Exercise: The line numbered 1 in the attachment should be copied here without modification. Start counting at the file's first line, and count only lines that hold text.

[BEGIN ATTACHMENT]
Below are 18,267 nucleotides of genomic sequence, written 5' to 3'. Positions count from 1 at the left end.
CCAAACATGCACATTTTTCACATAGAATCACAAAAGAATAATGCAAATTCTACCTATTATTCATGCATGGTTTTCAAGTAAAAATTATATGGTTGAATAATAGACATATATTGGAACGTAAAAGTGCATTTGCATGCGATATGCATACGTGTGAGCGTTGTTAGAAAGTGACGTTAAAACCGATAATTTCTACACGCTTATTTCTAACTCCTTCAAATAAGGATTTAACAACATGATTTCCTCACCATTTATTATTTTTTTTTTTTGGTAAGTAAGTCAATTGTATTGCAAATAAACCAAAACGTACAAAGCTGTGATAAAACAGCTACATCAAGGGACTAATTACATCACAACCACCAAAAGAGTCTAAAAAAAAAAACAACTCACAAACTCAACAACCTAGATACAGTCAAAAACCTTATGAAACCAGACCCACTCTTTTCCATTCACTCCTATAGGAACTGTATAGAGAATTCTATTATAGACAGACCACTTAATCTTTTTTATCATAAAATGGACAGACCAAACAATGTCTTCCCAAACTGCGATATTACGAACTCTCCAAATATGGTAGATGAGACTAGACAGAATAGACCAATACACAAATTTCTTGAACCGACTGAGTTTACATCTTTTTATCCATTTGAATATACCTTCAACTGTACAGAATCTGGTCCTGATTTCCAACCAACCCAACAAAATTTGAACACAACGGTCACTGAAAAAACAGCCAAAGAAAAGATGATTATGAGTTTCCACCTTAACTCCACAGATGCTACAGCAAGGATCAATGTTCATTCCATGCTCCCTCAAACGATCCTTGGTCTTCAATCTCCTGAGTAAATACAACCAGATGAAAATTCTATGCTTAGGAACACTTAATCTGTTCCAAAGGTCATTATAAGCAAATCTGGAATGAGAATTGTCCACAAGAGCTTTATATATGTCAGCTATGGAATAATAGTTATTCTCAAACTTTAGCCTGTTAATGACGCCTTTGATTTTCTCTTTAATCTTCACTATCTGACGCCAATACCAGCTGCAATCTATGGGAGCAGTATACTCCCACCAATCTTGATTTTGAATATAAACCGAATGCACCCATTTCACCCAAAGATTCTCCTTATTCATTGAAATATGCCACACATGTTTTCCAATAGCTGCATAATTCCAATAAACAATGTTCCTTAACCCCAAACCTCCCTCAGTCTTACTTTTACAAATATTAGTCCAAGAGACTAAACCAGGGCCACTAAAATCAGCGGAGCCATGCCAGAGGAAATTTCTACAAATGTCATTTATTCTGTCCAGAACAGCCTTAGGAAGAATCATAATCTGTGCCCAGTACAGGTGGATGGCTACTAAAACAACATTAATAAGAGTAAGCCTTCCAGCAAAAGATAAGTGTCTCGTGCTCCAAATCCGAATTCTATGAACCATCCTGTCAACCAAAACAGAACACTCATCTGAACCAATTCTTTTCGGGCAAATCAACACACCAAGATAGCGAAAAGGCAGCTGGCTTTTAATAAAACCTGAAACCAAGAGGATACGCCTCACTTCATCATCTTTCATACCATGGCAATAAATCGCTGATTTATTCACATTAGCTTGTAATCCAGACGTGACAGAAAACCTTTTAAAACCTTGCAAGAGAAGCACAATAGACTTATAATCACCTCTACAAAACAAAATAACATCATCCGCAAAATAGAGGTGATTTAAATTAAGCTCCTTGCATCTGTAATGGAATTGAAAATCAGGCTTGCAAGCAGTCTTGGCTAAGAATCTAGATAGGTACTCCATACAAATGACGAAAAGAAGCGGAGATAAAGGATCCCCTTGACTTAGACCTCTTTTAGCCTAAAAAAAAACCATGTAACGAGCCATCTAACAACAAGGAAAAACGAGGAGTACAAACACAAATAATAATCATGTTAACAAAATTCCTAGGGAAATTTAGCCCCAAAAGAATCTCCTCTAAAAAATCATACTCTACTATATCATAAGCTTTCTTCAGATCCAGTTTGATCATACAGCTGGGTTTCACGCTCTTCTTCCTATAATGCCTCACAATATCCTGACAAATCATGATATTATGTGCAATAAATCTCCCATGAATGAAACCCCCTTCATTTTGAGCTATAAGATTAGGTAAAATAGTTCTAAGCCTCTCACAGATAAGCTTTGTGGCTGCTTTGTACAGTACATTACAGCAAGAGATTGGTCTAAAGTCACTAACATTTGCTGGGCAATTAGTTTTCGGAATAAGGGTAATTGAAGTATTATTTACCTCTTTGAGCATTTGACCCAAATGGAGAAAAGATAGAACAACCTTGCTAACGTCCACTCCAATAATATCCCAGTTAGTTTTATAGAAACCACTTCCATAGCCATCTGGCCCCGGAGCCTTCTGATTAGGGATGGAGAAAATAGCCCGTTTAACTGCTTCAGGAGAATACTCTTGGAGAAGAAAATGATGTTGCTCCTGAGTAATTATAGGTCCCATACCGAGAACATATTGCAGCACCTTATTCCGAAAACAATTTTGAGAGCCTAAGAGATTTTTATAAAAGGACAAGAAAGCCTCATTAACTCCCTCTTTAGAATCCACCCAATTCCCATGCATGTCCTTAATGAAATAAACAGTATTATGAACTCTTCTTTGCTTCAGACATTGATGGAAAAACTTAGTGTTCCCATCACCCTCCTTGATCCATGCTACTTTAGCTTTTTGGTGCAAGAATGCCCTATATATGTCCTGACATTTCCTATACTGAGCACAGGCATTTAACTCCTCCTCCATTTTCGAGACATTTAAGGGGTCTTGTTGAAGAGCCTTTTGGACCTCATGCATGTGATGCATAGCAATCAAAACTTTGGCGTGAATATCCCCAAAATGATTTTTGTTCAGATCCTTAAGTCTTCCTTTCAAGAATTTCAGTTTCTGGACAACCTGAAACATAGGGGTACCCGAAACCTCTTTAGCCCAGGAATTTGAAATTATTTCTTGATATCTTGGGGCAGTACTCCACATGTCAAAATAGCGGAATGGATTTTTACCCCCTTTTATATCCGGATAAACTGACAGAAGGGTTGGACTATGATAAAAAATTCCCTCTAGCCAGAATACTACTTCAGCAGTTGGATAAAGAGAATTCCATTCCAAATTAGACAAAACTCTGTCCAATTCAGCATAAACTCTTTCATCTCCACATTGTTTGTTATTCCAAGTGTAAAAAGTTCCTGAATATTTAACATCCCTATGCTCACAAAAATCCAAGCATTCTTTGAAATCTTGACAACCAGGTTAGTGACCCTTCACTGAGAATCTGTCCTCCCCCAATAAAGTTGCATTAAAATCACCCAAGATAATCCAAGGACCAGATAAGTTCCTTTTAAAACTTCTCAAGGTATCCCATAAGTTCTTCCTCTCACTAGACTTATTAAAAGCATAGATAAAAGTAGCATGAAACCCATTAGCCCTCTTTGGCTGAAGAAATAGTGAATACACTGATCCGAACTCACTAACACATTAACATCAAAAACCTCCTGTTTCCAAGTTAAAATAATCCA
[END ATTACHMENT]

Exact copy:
Below are 18,267 nucleotides of genomic sequence, written 5' to 3'. Positions count from 1 at the left end.